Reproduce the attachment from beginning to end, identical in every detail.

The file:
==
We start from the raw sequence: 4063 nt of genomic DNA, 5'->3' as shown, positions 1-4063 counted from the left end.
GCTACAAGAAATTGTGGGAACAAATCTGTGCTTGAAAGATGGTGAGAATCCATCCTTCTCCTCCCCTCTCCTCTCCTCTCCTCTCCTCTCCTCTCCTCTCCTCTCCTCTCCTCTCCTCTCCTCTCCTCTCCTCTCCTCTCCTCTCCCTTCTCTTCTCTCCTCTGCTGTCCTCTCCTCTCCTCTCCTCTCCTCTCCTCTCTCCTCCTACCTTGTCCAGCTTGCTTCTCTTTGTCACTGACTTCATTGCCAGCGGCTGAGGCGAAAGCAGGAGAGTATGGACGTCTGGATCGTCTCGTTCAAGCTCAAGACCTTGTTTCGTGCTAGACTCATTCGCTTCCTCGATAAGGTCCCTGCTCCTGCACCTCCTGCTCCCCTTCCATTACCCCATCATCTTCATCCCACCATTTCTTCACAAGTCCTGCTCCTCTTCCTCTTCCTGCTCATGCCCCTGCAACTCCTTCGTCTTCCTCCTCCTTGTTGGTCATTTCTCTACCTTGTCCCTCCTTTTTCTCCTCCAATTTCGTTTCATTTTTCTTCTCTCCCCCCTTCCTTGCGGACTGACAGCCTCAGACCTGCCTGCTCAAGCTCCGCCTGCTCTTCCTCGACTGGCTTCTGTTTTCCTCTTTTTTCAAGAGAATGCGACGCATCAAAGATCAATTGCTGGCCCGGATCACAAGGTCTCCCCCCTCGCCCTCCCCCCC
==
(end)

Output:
We start from the raw sequence: 4063 nt of genomic DNA, 5'->3' as shown, positions 1-4063 counted from the left end.
GCTACAAGAAATTGTGGGAACAAATCTGTGCTTGAAAGATGGTGAGAATCCATCCTTCTCCTCCCCTCTCCTCTCCTCTCCTCTCCTCTCCTCTCCTCTCCTCTCCTCTCCTCTCCTCTCCTCTCCTCTCCTCTCCTCTCCTCTCCCTTCTCTTCTCTCCTCTGCTGTCCTCTCCTCTCCTCTCCTCTCCTCTCCTCTCTCCTCCTACCTTGTCCAGCTTGCTTCTCTTTGTCACTGACTTCATTGCCAGCGGCTGAGGCGAAAGCAGGAGAGTATGGACGTCTGGATCGTCTCGTTCAAGCTCAAGACCTTGTTTCGTGCTAGACTCATTCGCTTCCTCGATAAGGTCCCTGCTCCTGCACCTCCTGCTCCCCTTCCATTACCCCATCATCTTCATCCCACCATTTCTTCACAAGTCCTGCTCCTCTTCCTCTTCCTGCTCATGCCCCTGCAACTCCTTCGTCTTCCTCCTCCTTGTTGGTCATTTCTCTACCTTGTCCCTCCTTTTTCTCCTCCAATTTCGTTTCATTTTTCTTCTCTCCCCCCTTCCTTGCGGACTGACAGCCTCAGACCTGCCTGCTCAAGCTCCGCCTGCTCTTCCTCGACTGGCTTCTGTTTTCCTCTTTTTTCAAGAGAATGCGACGCATCAAAGATCAATTGCTGGCCCGGATCACAAGGTCTCCCCCCTCGCCCTCCCCCCC